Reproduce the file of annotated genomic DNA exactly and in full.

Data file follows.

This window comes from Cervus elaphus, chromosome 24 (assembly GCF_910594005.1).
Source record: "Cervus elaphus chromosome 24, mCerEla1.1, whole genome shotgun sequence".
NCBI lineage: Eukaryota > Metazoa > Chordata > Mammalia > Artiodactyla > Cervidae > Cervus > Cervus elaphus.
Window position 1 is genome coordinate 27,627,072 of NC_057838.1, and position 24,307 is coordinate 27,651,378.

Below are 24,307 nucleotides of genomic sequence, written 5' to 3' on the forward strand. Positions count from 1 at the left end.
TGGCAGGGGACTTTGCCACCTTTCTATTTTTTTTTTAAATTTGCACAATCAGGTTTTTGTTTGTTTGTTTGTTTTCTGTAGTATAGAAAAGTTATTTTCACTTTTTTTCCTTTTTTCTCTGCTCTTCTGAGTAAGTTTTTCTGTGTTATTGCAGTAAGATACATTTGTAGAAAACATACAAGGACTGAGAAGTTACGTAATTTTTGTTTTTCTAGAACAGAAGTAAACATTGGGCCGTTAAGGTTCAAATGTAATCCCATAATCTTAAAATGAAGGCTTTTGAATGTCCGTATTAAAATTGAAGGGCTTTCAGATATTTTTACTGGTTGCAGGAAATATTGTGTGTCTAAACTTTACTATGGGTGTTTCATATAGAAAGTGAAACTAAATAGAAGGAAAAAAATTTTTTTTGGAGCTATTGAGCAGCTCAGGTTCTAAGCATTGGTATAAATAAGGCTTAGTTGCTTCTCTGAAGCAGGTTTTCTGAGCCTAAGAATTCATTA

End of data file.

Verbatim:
This window comes from Cervus elaphus, chromosome 24 (assembly GCF_910594005.1).
Source record: "Cervus elaphus chromosome 24, mCerEla1.1, whole genome shotgun sequence".
NCBI lineage: Eukaryota > Metazoa > Chordata > Mammalia > Artiodactyla > Cervidae > Cervus > Cervus elaphus.
Window position 1 is genome coordinate 27,627,072 of NC_057838.1, and position 24,307 is coordinate 27,651,378.

Below are 24,307 nucleotides of genomic sequence, written 5' to 3' on the forward strand. Positions count from 1 at the left end.
TGGCAGGGGACTTTGCCACCTTTCTATTTTTTTTTTAAATTTGCACAATCAGGTTTTTGTTTGTTTGTTTGTTTTCTGTAGTATAGAAAAGTTATTTTCACTTTTTTTCCTTTTTTCTCTGCTCTTCTGAGTAAGTTTTTCTGTGTTATTGCAGTAAGATACATTTGTAGAAAACATACAAGGACTGAGAAGTTACGTAATTTTTGTTTTTCTAGAACAGAAGTAAACATTGGGCCGTTAAGGTTCAAATGTAATCCCATAATCTTAAAATGAAGGCTTTTGAATGTCCGTATTAAAATTGAAGGGCTTTCAGATATTTTTACTGGTTGCAGGAAATATTGTGTGTCTAAACTTTACTATGGGTGTTTCATATAGAAAGTGAAACTAAATAGAAGGAAAAAAATTTTTTTTGGAGCTATTGAGCAGCTCAGGTTCTAAGCATTGGTATAAATAAGGCTTAGTTGCTTCTCTGAAGCAGGTTTTCTGAGCCTAAGAATTCATTA